Date of Award

Summer 1989

Degree Type

Thesis - Restricted

Degree Name

Master of Arts (MA)

Department

Communication

First Advisor

Scotton, James F.

Second Advisor

Pokrywczynski, James

Third Advisor

Turner, Lynn

Abstract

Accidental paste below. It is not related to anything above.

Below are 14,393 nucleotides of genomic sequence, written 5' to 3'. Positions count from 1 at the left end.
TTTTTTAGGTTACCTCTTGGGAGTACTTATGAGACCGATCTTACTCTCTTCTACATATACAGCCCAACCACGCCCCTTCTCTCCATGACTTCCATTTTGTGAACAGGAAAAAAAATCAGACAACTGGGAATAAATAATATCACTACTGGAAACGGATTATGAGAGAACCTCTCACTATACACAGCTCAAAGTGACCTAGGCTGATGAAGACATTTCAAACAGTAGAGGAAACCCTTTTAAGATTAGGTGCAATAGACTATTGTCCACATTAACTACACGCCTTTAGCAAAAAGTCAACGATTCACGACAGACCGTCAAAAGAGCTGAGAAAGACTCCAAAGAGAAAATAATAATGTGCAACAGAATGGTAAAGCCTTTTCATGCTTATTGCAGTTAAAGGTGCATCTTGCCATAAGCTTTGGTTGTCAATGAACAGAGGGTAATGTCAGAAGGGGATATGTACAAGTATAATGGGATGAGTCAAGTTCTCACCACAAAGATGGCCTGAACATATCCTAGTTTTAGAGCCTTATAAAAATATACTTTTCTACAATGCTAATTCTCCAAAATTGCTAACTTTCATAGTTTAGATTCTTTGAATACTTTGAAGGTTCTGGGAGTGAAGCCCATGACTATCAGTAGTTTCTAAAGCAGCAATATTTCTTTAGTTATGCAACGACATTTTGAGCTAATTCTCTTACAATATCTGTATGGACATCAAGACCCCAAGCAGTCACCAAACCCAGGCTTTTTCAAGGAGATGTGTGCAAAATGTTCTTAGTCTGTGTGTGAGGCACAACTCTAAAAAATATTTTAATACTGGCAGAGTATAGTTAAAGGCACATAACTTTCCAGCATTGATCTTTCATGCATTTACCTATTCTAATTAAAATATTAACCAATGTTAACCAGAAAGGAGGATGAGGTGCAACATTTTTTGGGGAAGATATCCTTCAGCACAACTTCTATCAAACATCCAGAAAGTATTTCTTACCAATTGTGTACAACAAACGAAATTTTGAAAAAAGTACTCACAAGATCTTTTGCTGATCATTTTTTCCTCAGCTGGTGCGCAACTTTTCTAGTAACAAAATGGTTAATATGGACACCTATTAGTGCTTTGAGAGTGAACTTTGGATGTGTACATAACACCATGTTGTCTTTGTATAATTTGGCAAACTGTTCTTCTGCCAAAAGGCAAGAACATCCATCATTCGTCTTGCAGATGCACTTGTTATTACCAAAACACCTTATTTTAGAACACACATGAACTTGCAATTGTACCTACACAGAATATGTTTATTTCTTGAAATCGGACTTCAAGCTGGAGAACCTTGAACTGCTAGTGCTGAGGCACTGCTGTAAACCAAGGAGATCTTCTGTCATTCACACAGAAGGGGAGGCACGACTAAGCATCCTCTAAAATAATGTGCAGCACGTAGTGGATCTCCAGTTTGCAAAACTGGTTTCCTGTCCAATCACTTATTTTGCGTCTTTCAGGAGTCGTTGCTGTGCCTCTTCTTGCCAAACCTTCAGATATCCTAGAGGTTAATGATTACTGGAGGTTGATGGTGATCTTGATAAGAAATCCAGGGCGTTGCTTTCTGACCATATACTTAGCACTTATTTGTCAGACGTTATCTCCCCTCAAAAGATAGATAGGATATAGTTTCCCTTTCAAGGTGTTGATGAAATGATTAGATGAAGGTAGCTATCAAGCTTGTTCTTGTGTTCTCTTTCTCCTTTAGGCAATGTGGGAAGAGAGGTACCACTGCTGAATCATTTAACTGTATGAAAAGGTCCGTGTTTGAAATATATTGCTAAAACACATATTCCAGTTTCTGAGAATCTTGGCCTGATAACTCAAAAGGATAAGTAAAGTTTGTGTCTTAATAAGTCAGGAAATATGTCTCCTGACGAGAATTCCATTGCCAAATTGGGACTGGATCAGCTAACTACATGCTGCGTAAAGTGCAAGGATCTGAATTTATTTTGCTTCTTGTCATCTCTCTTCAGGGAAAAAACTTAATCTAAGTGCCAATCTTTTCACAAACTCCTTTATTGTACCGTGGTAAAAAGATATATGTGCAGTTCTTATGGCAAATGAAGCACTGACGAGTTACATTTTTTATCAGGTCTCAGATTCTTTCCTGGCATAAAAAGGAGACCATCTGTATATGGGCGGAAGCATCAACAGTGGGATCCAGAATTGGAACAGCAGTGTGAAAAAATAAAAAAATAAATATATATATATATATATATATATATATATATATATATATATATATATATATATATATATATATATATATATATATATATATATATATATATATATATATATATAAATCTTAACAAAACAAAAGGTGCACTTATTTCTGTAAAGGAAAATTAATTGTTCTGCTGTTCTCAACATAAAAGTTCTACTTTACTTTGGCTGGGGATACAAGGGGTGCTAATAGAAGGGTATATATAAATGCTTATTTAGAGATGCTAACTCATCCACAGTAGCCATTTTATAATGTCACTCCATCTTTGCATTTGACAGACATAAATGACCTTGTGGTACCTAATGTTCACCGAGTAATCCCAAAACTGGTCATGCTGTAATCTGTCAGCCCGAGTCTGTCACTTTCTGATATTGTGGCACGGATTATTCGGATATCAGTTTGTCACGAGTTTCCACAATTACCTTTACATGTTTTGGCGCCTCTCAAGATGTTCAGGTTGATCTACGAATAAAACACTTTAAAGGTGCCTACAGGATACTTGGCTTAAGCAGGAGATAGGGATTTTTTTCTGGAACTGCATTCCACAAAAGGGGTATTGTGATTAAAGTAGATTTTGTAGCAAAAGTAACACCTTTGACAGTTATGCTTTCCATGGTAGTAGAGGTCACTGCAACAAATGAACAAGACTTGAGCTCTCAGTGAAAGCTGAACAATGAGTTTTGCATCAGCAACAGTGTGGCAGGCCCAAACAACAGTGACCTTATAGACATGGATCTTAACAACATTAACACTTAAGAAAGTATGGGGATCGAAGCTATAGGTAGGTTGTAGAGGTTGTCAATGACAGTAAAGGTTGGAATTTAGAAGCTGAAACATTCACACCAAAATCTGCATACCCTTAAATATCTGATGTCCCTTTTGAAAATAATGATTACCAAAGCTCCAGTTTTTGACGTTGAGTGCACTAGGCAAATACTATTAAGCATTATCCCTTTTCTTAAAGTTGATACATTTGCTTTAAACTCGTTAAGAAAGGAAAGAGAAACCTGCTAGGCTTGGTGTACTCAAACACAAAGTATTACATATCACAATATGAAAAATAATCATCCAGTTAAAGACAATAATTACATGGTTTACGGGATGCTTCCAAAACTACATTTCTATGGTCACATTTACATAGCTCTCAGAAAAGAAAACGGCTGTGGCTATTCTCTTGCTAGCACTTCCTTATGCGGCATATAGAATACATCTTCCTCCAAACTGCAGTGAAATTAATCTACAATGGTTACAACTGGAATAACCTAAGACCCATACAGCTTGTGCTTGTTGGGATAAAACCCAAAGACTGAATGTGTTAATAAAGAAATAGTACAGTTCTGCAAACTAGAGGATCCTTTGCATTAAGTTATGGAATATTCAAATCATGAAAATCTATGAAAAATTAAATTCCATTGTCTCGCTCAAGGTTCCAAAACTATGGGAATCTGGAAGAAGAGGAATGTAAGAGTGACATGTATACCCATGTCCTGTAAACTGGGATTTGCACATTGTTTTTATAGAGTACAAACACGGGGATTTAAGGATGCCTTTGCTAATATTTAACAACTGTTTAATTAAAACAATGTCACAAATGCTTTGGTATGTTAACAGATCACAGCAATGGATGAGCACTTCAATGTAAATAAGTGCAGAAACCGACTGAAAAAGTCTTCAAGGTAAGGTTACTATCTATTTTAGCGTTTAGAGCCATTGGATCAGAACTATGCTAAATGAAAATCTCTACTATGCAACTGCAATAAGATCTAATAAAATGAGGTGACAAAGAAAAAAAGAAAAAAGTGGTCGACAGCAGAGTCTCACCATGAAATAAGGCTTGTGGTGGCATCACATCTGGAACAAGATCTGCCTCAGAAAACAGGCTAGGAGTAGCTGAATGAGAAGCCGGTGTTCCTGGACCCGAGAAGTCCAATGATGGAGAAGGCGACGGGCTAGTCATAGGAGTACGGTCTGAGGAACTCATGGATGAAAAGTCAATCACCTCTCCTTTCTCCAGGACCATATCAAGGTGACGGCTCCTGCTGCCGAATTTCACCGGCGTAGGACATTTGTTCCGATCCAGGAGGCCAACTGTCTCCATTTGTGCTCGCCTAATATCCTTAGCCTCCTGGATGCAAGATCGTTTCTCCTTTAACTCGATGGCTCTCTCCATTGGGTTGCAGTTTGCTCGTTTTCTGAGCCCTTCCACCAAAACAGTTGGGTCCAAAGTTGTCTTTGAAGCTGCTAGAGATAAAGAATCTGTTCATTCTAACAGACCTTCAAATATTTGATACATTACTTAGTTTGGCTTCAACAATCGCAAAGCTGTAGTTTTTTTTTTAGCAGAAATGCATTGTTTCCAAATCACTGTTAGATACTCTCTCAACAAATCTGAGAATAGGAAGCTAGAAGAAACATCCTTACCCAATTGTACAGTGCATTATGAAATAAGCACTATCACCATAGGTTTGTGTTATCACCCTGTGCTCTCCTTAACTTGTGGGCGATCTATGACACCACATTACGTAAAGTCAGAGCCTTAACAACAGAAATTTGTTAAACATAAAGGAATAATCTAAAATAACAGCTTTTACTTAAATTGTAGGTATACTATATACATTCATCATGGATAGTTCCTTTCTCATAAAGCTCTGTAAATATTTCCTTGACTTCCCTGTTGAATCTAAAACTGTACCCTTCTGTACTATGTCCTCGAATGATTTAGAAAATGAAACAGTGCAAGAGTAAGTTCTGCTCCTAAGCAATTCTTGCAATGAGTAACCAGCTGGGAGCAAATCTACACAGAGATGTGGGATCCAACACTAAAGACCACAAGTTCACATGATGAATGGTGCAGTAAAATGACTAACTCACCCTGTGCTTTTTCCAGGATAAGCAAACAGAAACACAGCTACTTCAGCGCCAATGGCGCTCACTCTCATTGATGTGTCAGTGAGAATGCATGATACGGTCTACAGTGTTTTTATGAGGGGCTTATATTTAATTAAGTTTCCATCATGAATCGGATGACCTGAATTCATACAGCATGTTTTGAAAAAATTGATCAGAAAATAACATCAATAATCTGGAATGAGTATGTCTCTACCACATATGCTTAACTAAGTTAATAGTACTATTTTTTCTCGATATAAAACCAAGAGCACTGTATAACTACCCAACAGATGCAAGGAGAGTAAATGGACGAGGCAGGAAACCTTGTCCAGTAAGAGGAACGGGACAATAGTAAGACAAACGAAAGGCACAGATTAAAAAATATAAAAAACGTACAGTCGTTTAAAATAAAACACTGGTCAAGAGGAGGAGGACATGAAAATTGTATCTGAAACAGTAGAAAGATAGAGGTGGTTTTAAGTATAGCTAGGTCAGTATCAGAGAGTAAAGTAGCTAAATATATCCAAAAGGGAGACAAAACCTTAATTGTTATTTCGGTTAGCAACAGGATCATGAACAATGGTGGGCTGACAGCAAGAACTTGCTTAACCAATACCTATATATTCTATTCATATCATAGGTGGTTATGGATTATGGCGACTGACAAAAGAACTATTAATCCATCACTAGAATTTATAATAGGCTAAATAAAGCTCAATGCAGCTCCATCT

This thesis presents a new approach to small group theory. This project began with proxemics. In 1983, I first began noticing a pattern of behavior related to where people sat in a room. Leaders of groups usually seemed to sit farthest from the door. They seemed to talk more and be more domineering than people who sat near the door. I wondered if a leader who sat close to the door would be less domineering and develop a more effective group. The first roadblock to doing this thesis was figuring out the topic. I was interested in small groups, but could not see how small group research fit with mass communication. Gail Miles, a student in one of my classes suggested the topic of this study. Focus groups provide a valuable methodology for doing market research and other types of research. Often the information from a focus group results in some type of media campaign. The body of research on the functioning of focus groups is limited and essentially descriptive. Unfortunately, the literature on focus groups seldom draws on the rich body of theory and research related to small group communication. This thesis applies research on small group communication to focus groups. Many researchers have studied dominance, and several theories of small group communication consider some aspect of dominance and group leadership. This body of research seemed like the perfect point of departure for considering my ideas about proxemics, dominance, and group leadership. For this reason, I decided to research how these factors ma y affect focus groups.

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